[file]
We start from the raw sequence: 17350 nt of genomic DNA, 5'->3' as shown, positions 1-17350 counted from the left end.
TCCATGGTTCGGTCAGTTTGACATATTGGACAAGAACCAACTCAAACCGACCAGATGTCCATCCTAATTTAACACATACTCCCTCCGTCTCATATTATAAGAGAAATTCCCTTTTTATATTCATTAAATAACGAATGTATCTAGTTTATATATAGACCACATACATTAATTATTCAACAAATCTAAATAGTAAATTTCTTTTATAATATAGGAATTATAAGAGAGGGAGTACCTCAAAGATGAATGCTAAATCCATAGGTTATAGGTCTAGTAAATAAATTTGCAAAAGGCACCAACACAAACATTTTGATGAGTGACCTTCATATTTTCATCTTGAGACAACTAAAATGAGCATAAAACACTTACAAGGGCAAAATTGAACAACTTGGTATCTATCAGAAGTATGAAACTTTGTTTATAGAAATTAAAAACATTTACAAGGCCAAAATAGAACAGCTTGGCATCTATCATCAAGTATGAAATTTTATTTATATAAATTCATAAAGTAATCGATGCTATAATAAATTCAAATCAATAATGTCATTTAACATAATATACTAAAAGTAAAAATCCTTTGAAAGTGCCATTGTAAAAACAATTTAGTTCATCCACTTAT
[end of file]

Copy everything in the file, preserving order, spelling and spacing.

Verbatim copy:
We start from the raw sequence: 17350 nt of genomic DNA, 5'->3' as shown, positions 1-17350 counted from the left end.
TCCATGGTTCGGTCAGTTTGACATATTGGACAAGAACCAACTCAAACCGACCAGATGTCCATCCTAATTTAACACATACTCCCTCCGTCTCATATTATAAGAGAAATTCCCTTTTTATATTCATTAAATAACGAATGTATCTAGTTTATATATAGACCACATACATTAATTATTCAACAAATCTAAATAGTAAATTTCTTTTATAATATAGGAATTATAAGAGAGGGAGTACCTCAAAGATGAATGCTAAATCCATAGGTTATAGGTCTAGTAAATAAATTTGCAAAAGGCACCAACACAAACATTTTGATGAGTGACCTTCATATTTTCATCTTGAGACAACTAAAATGAGCATAAAACACTTACAAGGGCAAAATTGAACAACTTGGTATCTATCAGAAGTATGAAACTTTGTTTATAGAAATTAAAAACATTTACAAGGCCAAAATAGAACAGCTTGGCATCTATCATCAAGTATGAAATTTTATTTATATAAATTCATAAAGTAATCGATGCTATAATAAATTCAAATCAATAATGTCATTTAACATAATATACTAAAAGTAAAAATCCTTTGAAAGTGCCATTGTAAAAACAATTTAGTTCATCCACTTAT